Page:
Thomas Lateulere, the beloved 52-year-old Wading River fire commissioner and ex-chief who helped train thousands of Suffolk County emergency medical personnel, lay in the hospital in late June battling cancer for what would be the last time.
Although he was dying, Mr. Lateulere hadn’t given up on the cause that drove most of his adult life: his devotion to his fellow firefighters and ambulance volunteers. In fact, said Wading River Fire Chief Kevin McQueeney, department officers were still receiving work-related emails from him in his final days. When he died, it shocked the fire department: No one had even known he was in the hospital.
“He was just a tireless servant that gave it all to the end… and I was proud to know him,” Mr. McQueeney said.
Mr. Lateulere was an EMT with a vision, his colleagues recalled. He was one of the first paramedics to fly with the Suffolk County police helicopter in an effort to save lives, and he later instituted and taught the classes that educated thousands of volunteer firefighters and EMTs through the county’s Regional Emergency Medical Services Council. His ideas for and dedication to improving EMT education even extended throughout the state.
“This was a local guy who not only contributed to the locality. He had regional and statewide influence,” said Robert Delagi, director of EMS and public health emergency preparedness for REMSCO. “That’s a testament to his spirit.”
In honor of his tireless work ethic and years of selfless leadership, along with the countless lives he personally and indirectly saved through decades of volunteer work, Mr. Lateulere is the Riverhead News-Review’s 2016 Public Servant of the Year.
Mr. Lateulere joined the Wading River Fire Department in 1981 and became an EMT one year later. In 1987, he earned paramedic certification and joined Stony Brook University Hospital the following year as a transport and flight paramedic for the helicopter team.
While at Stony Brook, Mr. Lateulere met Mr. Delagi, who immediately picked up on his friend’s work ethic and recalled that he was focused on “melding quality education with quality patient care.” The two became decades-long colleagues who eventually went on to work for REMSCO, handling EMT training for the entire county.
“I would describe him as the employee everybody wanted to have. He always put himself out there to do what needed to be done for the health care providers that needed his input,” Mr. Delagi said. “He always put the needs of others before his own. He would come in early, stay late, meet with people on holidays.”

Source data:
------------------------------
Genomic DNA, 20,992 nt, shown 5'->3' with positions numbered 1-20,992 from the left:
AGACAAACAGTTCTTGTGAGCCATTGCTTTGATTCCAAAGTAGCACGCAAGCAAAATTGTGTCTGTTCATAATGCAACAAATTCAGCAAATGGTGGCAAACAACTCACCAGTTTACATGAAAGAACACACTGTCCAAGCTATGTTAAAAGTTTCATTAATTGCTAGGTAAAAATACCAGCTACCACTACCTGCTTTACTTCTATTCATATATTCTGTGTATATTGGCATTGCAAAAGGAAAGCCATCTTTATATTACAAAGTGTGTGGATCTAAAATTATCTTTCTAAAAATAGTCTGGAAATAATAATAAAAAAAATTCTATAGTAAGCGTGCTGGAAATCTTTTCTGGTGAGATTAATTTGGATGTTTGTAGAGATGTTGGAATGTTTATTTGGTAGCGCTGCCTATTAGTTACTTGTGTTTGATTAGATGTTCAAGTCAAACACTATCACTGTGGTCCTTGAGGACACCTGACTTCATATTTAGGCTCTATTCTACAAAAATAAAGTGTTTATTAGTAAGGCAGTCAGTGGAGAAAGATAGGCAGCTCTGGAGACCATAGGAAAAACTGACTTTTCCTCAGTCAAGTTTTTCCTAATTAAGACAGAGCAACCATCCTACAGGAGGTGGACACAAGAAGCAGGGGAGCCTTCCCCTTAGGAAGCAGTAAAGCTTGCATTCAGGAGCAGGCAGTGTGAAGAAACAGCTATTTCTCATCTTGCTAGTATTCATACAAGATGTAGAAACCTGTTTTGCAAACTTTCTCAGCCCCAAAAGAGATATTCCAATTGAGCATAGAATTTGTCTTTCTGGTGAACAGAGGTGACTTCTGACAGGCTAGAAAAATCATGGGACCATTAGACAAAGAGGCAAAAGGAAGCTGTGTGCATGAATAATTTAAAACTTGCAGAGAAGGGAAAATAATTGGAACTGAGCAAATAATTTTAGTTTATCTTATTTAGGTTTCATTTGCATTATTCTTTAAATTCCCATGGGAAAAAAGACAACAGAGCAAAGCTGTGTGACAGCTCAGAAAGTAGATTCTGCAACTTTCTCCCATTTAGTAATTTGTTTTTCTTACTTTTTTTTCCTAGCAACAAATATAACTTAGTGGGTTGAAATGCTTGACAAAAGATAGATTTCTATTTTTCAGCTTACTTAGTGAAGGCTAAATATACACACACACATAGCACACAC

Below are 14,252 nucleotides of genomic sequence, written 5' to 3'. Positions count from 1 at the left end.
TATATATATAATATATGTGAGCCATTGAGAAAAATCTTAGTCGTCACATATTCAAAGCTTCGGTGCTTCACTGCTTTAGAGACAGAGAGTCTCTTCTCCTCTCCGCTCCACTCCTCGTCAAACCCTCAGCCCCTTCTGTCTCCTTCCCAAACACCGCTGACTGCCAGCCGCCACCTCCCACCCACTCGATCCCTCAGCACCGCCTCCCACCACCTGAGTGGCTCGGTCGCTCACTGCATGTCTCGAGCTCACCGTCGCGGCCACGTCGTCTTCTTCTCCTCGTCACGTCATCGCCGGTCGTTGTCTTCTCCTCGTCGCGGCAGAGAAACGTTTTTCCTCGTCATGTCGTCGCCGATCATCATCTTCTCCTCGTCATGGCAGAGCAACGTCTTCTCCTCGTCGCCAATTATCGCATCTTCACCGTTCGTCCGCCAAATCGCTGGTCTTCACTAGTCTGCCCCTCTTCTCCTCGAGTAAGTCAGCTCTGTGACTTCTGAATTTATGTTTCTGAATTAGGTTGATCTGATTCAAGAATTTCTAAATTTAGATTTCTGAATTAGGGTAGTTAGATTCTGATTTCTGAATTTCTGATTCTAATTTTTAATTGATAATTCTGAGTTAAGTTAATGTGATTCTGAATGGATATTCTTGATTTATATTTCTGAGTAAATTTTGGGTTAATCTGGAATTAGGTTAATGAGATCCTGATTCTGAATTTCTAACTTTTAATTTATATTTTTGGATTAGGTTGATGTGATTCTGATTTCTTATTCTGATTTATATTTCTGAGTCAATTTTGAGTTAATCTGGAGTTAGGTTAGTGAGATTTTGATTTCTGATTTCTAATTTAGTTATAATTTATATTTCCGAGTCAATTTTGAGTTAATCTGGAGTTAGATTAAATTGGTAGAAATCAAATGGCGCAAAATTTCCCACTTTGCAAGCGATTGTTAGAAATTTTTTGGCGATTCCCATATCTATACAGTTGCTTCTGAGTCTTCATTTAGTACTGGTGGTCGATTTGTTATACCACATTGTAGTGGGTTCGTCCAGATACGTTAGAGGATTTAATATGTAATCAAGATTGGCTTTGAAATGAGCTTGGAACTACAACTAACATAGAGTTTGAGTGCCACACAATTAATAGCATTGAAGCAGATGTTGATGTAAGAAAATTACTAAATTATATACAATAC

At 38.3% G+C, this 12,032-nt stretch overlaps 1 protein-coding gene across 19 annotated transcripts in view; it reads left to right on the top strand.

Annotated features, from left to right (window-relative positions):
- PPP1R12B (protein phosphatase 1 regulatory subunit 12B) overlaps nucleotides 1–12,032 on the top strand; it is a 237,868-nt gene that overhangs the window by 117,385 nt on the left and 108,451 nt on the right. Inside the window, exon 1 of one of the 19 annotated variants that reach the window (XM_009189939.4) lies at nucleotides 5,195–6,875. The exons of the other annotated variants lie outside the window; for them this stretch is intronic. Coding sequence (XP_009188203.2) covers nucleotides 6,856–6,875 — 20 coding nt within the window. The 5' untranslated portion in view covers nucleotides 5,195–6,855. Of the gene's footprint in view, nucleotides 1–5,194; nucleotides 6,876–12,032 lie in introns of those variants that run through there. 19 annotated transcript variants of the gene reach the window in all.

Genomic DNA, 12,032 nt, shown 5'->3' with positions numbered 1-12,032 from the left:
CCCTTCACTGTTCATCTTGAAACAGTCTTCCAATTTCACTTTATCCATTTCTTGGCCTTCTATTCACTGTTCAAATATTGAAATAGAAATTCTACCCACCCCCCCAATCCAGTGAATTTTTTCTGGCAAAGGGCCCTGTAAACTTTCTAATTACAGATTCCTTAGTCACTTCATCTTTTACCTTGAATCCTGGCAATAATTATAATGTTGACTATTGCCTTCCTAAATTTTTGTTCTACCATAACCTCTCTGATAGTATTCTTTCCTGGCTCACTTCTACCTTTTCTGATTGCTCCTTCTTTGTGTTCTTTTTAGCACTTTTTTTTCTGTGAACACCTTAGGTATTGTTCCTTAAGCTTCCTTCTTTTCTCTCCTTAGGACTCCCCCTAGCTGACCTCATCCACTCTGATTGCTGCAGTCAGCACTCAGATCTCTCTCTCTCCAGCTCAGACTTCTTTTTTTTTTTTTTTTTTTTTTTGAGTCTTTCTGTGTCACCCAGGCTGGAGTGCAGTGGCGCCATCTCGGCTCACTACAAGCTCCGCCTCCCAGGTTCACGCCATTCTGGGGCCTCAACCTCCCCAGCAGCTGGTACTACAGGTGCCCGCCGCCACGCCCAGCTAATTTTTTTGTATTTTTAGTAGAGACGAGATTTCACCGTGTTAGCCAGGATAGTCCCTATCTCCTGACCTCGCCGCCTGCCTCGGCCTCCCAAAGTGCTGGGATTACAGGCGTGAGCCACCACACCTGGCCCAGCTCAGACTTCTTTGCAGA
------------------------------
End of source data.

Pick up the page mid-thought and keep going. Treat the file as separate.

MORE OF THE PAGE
Mr. Lateulere worked almost constantly and donated his overtime pay to a countywide pool that supports employees with cancer.
“It’s ironic that cancer killed him,” Mr. Delagi said.
While at REMSCO, Mr. Lateulere worked his way through the ranks at the Wading River Fire Department and was elected chief from 2003 to 2004. The next year, he joined the fire district’s board of commissioners, helping to shape the department’s future by investing time and effort toward training new recruits at the firehouse each Wednesday. He was instrumental in bringing 24/7 ambulance coverage to the Wading River area.
“It’s a real comfort for the community,” Mr. McQueeney said. “We do 75 percent ambulance calls down here, so it’s a real comfort.”
In 2007, the department named Mr. Lateulere Firefighter of the Year.
“I think the fact that he was a firefighter as well as a paramedic, he understood both worlds,” Mr. Delagi said. “He was able to bridge the gap.”
Mr. Lateulere was eventually diagnosed with cancer, the specific type of which he withheld from coworkers. Mr. Delagi recalled him working in the office with chemotherapy treatments “pumped into his body.” His condition never came up in conversation.
“As medical professionals, we knew that he was sick,” Mr. Delagi said. “He knew that he was sick. No words needed to be spoken.”
Mr. Delagi visited Mr. Lautelere during his final hospital stay. His death “devastated” him, he said.
“I had visited him many times,” Mr. Delagi said. “He kept saying, ‘Don’t worry, I’ll be out of here in a week,’ but I just knew.”
Mr. Lautelere’s funeral services drew more than 1,000 firefighters and volunteers from across the county and beyond. Firefighters flooded into the firehouse to pay their respects; some were bused in from departments many miles away.
At Mr. Lateulere’s department, where he devoted so much of his time, things feel different now that he’s gone.
“We definitely miss him being around the firehouse,” Mr. McQueeney said. “He was always there for us. You miss his guidance … He made this place better for all of us, and I would just truly like to thank him for that if I had the chance.”
File photo: Mourners pay tribute to Thomas Lateulere at the Wading River firehouse after his death in June. (Credit: Nicole Smith)
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